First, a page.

cDNA synthesis and characterization of rearrangements

Total RNA was extracted from PAXgene Blood RNA tubes (PreAnalytiX GmbH) containing peripheral-blood mononuclear cells by use of the PAXgene Blood RNA kit (PreAnalytiX GmbH). Total RNA from CD11c-sorted cells was purified by use of the MagMax kit (Ambion). First-strand cDNA synthesis was performed by SuperScriptTM III RnaseH-Reverse Transcriptase (Invitrogen) from 1 to 3 μg of total RNA in reaction mix in the presence of Oligo(dT)20 primer (Invitrogen) and 10 mmol/L dNTP mix according to the manufacturer's protocol as described previously.18 cDNA was amplified in a single multiplexed polymerase chain reaction (PCR) consisting of 6 VH framework 1 primers combined with 1 JH consensus primer as designed for the BIOMED-2 study.27

All reactions were carried out in 100 μL containing 10 pmol of each primer (InVivoScribe Technologies), 200 μmol/L dNTPs, 0.5 U AmpliTaq Gold, and 10X PCR buffer II (Applied Biosystems). The DNA was amplified as follows: denaturation at 95°C for 7 minutes, 37 cycles of 94°C for 1 minute, 55°C for 30 seconds, 72°C for 1 minute, with a final extension of 10 minutes at 72°C. PCR products were analyzed on a 2% agarose gel and visualized with ethidium bromide staining, purified by the use of QIAquick PCR purification kit (QIAGEN), and cloned by the use of the Zero Blunt TOPO PCR Cloning kit (Invitrogen). Cloned PCR products were sequenced by the use of T3 consensus primers and Big-Dye terminators (Applied Biosystems). A monoclonal sequence was defined when at least 5 of 10 clones had a completely identical sequence. Intraclonal and ongoing somatic hypermutation were not observed. No 2 rearrangements from different patients were identical, which was evidence against any being a contaminant. The structure of each rearrangement was determined by sequence analysis by use of the IMGT database28 and the VBASE2 database.29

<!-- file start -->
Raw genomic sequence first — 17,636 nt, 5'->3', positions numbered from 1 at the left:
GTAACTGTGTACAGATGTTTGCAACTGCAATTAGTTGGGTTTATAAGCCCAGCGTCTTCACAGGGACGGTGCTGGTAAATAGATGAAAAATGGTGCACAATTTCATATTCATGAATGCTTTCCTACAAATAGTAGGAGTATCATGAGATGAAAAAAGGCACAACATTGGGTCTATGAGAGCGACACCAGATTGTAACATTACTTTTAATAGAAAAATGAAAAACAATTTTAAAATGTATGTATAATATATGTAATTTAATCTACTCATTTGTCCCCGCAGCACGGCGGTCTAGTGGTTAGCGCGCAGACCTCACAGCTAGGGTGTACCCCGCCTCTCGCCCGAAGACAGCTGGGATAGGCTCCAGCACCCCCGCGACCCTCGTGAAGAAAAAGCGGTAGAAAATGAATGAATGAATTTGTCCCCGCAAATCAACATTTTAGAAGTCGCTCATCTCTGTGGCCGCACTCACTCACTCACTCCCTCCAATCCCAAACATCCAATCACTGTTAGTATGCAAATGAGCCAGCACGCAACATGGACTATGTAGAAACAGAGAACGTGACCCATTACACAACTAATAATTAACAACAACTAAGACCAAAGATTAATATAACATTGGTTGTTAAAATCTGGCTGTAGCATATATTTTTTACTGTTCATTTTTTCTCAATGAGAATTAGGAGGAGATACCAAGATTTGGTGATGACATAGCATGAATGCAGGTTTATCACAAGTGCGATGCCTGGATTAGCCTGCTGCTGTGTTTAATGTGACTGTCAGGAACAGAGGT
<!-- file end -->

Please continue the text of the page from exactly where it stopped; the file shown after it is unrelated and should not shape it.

Cell purification with CD11c sorting